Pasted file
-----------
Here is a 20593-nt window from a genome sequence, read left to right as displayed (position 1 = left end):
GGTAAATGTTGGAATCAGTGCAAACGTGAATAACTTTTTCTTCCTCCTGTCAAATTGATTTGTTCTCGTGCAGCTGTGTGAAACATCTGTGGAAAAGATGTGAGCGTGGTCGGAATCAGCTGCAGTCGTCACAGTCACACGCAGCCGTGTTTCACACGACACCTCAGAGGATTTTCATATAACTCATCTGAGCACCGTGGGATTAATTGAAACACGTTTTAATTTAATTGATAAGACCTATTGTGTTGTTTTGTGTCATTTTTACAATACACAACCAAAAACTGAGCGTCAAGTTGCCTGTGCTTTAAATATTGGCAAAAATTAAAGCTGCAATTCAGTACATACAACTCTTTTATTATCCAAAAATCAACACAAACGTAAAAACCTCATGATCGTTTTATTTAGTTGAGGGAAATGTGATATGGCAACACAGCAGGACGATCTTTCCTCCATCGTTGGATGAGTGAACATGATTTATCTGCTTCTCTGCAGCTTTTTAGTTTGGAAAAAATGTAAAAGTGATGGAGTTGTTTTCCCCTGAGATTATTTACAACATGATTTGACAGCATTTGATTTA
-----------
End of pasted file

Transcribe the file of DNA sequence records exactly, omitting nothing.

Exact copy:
Here is a 20593-nt window from a genome sequence, read left to right as displayed (position 1 = left end):
GGTAAATGTTGGAATCAGTGCAAACGTGAATAACTTTTTCTTCCTCCTGTCAAATTGATTTGTTCTCGTGCAGCTGTGTGAAACATCTGTGGAAAAGATGTGAGCGTGGTCGGAATCAGCTGCAGTCGTCACAGTCACACGCAGCCGTGTTTCACACGACACCTCAGAGGATTTTCATATAACTCATCTGAGCACCGTGGGATTAATTGAAACACGTTTTAATTTAATTGATAAGACCTATTGTGTTGTTTTGTGTCATTTTTACAATACACAACCAAAAACTGAGCGTCAAGTTGCCTGTGCTTTAAATATTGGCAAAAATTAAAGCTGCAATTCAGTACATACAACTCTTTTATTATCCAAAAATCAACACAAACGTAAAAACCTCATGATCGTTTTATTTAGTTGAGGGAAATGTGATATGGCAACACAGCAGGACGATCTTTCCTCCATCGTTGGATGAGTGAACATGATTTATCTGCTTCTCTGCAGCTTTTTAGTTTGGAAAAAATGTAAAAGTGATGGAGTTGTTTTCCCCTGAGATTATTTACAACATGATTTGACAGCATTTGATTTA